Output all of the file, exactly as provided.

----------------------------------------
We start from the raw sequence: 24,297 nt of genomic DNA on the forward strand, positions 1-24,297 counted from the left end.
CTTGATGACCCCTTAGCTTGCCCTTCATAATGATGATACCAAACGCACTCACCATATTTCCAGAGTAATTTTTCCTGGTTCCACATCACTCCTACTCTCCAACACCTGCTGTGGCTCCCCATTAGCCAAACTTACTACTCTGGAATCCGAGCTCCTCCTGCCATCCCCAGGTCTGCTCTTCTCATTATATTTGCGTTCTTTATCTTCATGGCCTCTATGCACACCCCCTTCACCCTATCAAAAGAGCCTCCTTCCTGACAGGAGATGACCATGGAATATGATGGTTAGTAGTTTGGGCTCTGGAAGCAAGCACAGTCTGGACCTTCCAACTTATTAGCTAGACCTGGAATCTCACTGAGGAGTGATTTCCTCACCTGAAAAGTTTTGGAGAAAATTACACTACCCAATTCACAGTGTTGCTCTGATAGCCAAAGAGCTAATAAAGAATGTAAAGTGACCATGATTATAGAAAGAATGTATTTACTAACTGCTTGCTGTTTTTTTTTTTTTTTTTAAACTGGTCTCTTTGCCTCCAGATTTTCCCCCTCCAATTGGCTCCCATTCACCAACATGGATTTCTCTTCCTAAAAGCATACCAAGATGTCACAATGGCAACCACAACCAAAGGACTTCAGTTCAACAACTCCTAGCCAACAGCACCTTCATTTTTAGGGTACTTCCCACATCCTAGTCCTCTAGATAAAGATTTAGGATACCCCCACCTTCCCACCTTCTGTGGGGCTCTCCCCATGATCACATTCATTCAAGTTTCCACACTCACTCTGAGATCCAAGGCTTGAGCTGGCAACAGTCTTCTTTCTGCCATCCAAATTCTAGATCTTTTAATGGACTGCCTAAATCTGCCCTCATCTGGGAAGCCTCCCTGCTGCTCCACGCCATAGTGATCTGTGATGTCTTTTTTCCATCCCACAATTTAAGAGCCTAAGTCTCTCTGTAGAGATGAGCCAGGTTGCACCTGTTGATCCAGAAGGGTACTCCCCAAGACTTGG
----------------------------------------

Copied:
We start from the raw sequence: 24,297 nt of genomic DNA on the forward strand, positions 1-24,297 counted from the left end.
CTTGATGACCCCTTAGCTTGCCCTTCATAATGATGATACCAAACGCACTCACCATATTTCCAGAGTAATTTTTCCTGGTTCCACATCACTCCTACTCTCCAACACCTGCTGTGGCTCCCCATTAGCCAAACTTACTACTCTGGAATCCGAGCTCCTCCTGCCATCCCCAGGTCTGCTCTTCTCATTATATTTGCGTTCTTTATCTTCATGGCCTCTATGCACACCCCCTTCACCCTATCAAAAGAGCCTCCTTCCTGACAGGAGATGACCATGGAATATGATGGTTAGTAGTTTGGGCTCTGGAAGCAAGCACAGTCTGGACCTTCCAACTTATTAGCTAGACCTGGAATCTCACTGAGGAGTGATTTCCTCACCTGAAAAGTTTTGGAGAAAATTACACTACCCAATTCACAGTGTTGCTCTGATAGCCAAAGAGCTAATAAAGAATGTAAAGTGACCATGATTATAGAAAGAATGTATTTACTAACTGCTTGCTGTTTTTTTTTTTTTTTTTAAACTGGTCTCTTTGCCTCCAGATTTTCCCCCTCCAATTGGCTCCCATTCACCAACATGGATTTCTCTTCCTAAAAGCATACCAAGATGTCACAATGGCAACCACAACCAAAGGACTTCAGTTCAACAACTCCTAGCCAACAGCACCTTCATTTTTAGGGTACTTCCCACATCCTAGTCCTCTAGATAAAGATTTAGGATACCCCCACCTTCCCACCTTCTGTGGGGCTCTCCCCATGATCACATTCATTCAAGTTTCCACACTCACTCTGAGATCCAAGGCTTGAGCTGGCAACAGTCTTCTTTCTGCCATCCAAATTCTAGATCTTTTAATGGACTGCCTAAATCTGCCCTCATCTGGGAAGCCTCCCTGCTGCTCCACGCCATAGTGATCTGTGATGTCTTTTTTCCATCCCACAATTTAAGAGCCTAAGTCTCTCTGTAGAGATGAGCCAGGTTGCACCTGTTGATCCAGAAGGGTACTCCCCAAGACTTGG